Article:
quantum theory of matter
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Quantum theory of matter
The microscopic explanation of the properties of condensed matter, that is, solids and liquids, based on the fundamental laws of quantum mechanics. Without the quantum theory, some properties of matter such as magnetism and superconductivity have no explanation at all, while for others only a phenomenological description can be obtained. With the theory, it is at least possible to comprehend what is needed to approach a complete understanding.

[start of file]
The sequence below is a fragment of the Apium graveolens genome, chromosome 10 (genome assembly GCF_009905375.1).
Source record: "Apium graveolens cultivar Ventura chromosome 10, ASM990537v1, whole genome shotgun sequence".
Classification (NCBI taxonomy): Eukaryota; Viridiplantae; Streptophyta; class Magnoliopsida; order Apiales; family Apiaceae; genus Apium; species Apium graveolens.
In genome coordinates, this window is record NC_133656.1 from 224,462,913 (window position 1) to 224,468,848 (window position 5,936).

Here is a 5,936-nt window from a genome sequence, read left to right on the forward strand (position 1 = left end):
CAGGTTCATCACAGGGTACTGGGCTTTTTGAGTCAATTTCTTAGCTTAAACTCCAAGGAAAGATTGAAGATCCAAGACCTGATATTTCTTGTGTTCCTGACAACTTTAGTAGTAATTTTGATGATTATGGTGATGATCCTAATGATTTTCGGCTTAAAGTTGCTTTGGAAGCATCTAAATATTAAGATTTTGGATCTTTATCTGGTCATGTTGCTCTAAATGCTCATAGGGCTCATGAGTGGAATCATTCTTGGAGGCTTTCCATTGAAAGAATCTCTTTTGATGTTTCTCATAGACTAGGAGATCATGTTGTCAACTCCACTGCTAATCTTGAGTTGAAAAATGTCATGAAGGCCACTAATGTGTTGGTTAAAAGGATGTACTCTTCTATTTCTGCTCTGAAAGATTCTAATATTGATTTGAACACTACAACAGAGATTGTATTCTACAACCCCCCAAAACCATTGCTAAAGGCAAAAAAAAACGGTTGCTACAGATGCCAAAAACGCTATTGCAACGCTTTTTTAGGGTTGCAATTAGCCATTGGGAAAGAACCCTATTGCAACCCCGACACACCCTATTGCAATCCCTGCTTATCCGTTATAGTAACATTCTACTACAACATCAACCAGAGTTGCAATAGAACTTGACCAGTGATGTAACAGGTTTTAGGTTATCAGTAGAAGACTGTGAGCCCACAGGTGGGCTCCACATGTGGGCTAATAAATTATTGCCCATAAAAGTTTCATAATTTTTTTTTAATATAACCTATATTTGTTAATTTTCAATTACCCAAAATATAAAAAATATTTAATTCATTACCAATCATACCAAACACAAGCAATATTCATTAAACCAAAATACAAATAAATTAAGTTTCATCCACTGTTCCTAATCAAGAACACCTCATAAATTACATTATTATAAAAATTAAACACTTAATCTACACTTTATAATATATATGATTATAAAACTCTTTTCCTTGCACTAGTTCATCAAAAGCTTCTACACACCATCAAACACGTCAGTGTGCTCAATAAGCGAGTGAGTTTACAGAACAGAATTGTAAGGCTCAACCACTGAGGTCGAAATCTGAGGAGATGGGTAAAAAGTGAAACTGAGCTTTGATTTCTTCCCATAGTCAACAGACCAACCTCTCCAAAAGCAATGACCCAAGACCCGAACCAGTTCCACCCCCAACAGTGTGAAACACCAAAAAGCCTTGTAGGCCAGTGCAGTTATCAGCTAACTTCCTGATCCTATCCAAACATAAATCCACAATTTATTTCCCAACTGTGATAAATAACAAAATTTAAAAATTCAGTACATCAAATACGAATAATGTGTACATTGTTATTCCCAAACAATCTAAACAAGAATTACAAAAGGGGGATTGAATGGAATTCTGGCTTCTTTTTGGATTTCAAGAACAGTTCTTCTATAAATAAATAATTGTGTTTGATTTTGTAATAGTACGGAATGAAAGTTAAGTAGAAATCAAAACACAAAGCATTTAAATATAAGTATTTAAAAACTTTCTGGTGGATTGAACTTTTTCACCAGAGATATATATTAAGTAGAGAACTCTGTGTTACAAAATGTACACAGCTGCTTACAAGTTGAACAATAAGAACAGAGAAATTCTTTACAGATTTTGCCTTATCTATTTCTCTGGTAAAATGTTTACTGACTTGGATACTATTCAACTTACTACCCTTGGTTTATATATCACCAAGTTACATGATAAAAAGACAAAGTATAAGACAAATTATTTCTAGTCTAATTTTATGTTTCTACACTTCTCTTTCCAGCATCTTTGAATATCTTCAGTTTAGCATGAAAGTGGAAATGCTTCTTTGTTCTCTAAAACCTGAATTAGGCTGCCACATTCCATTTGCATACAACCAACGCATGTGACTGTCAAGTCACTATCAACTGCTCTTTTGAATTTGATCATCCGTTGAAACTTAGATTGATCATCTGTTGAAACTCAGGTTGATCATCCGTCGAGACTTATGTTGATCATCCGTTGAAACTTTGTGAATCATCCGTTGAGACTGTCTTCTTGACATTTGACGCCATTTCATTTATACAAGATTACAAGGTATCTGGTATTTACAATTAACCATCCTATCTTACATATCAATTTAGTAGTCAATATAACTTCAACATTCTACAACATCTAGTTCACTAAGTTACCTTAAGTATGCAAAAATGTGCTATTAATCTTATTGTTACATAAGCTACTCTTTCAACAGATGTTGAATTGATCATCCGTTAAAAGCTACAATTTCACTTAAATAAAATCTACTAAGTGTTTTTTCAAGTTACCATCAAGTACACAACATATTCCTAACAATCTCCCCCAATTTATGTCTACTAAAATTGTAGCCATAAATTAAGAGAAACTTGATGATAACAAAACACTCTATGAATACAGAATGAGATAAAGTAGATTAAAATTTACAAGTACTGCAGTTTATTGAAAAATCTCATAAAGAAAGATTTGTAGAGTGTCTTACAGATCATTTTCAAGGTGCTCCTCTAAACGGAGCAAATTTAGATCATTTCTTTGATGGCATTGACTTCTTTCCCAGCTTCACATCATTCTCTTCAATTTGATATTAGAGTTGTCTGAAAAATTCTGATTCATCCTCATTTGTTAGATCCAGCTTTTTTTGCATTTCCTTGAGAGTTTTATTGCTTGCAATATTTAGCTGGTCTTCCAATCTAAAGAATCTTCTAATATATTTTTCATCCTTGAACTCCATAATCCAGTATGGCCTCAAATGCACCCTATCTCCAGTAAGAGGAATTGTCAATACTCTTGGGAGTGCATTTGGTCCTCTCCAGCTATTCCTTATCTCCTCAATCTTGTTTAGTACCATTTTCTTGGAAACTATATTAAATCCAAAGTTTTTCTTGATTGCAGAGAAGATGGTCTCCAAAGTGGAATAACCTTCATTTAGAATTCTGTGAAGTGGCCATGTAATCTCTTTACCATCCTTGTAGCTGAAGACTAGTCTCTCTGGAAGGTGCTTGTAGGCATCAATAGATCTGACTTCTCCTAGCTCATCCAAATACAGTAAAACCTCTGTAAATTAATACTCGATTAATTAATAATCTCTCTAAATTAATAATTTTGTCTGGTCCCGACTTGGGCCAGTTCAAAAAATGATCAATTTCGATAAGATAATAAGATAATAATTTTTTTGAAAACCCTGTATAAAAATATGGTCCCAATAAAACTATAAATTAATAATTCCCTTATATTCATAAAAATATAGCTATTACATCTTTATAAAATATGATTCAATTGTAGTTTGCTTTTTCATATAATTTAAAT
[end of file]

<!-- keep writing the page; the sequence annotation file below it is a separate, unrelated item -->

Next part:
The theoretical problem of condensed matter—large aggregates of elementary particles with mutual interactions—is the quantum-mechanical many-body problem: an enormous number, of order 1023, of constituent particles in the presence of a heat bath and interacting with each other according to quantum-mechanical laws. What makes the quantum physics of matter different from the traditional quantum theory of elementary particles is that the fundamental constituents (electrons and ions) and their interactions (Coulomb interactions) are known but the solutions of the appropriate quantum-mechanical equations are not. This situation is not due to the lack of a sufficiently large computer, but is caused by the fact that totally new structures, such as crystals, magnets, ferroelectrics, superconductors, liquid crystals, and glasses, appear out of the complexity of the interactions among the many constituents. The consequence is that entirely new conceptual approaches are required to construct predictive theories of matter. The usual technique for approaching the quantum many-body problem for a condensed-matter system is to try to reduce the huge number of variables (degrees of freedom) to a number which is more manageable but still can describe the essential physics of the phenomena being studied. See Crystal, Ferroelectrics, Magnetic materials, Quantum mechanics, Solid-state physics, Superconductivity